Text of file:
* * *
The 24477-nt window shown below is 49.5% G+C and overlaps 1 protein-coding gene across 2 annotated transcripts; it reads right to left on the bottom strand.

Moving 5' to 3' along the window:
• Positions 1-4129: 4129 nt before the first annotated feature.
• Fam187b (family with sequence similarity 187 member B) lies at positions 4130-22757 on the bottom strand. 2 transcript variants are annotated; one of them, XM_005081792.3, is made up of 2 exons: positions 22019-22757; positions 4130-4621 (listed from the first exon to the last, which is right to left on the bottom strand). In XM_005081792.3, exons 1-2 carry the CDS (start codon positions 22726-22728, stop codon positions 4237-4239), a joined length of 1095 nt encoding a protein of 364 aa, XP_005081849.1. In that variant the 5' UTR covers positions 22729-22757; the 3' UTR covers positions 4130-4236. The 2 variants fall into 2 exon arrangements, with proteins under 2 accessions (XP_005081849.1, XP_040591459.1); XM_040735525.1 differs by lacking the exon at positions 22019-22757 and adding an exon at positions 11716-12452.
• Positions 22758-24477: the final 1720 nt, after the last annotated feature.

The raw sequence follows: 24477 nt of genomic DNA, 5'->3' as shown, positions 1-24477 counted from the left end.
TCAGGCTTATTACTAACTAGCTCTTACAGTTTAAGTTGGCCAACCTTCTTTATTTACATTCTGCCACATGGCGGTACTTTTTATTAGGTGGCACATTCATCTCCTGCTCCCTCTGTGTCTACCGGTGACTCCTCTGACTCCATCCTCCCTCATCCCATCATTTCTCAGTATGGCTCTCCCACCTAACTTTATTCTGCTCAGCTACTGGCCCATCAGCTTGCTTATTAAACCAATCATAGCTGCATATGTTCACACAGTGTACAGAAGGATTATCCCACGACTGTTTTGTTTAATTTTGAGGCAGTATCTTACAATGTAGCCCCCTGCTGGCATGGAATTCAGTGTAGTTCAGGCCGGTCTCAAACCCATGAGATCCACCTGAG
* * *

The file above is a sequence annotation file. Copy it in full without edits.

The 24477-nt window shown below is 49.5% G+C and overlaps 1 protein-coding gene across 2 annotated transcripts; it reads right to left on the bottom strand.

Moving 5' to 3' along the window:
• Positions 1-4129: 4129 nt before the first annotated feature.
• Fam187b (family with sequence similarity 187 member B) lies at positions 4130-22757 on the bottom strand. 2 transcript variants are annotated; one of them, XM_005081792.3, is made up of 2 exons: positions 22019-22757; positions 4130-4621 (listed from the first exon to the last, which is right to left on the bottom strand). In XM_005081792.3, exons 1-2 carry the CDS (start codon positions 22726-22728, stop codon positions 4237-4239), a joined length of 1095 nt encoding a protein of 364 aa, XP_005081849.1. In that variant the 5' UTR covers positions 22729-22757; the 3' UTR covers positions 4130-4236. The 2 variants fall into 2 exon arrangements, with proteins under 2 accessions (XP_005081849.1, XP_040591459.1); XM_040735525.1 differs by lacking the exon at positions 22019-22757 and adding an exon at positions 11716-12452.
• Positions 22758-24477: the final 1720 nt, after the last annotated feature.

The raw sequence follows: 24477 nt of genomic DNA, 5'->3' as shown, positions 1-24477 counted from the left end.
TCAGGCTTATTACTAACTAGCTCTTACAGTTTAAGTTGGCCAACCTTCTTTATTTACATTCTGCCACATGGCGGTACTTTTTATTAGGTGGCACATTCATCTCCTGCTCCCTCTGTGTCTACCGGTGACTCCTCTGACTCCATCCTCCCTCATCCCATCATTTCTCAGTATGGCTCTCCCACCTAACTTTATTCTGCTCAGCTACTGGCCCATCAGCTTGCTTATTAAACCAATCATAGCTGCATATGTTCACACAGTGTACAGAAGGATTATCCCACGACTGTTTTGTTTAATTTTGAGGCAGTATCTTACAATGTAGCCCCCTGCTGGCATGGAATTCAGTGTAGTTCAGGCCGGTCTCAAACCCATGAGATCCACCTGAG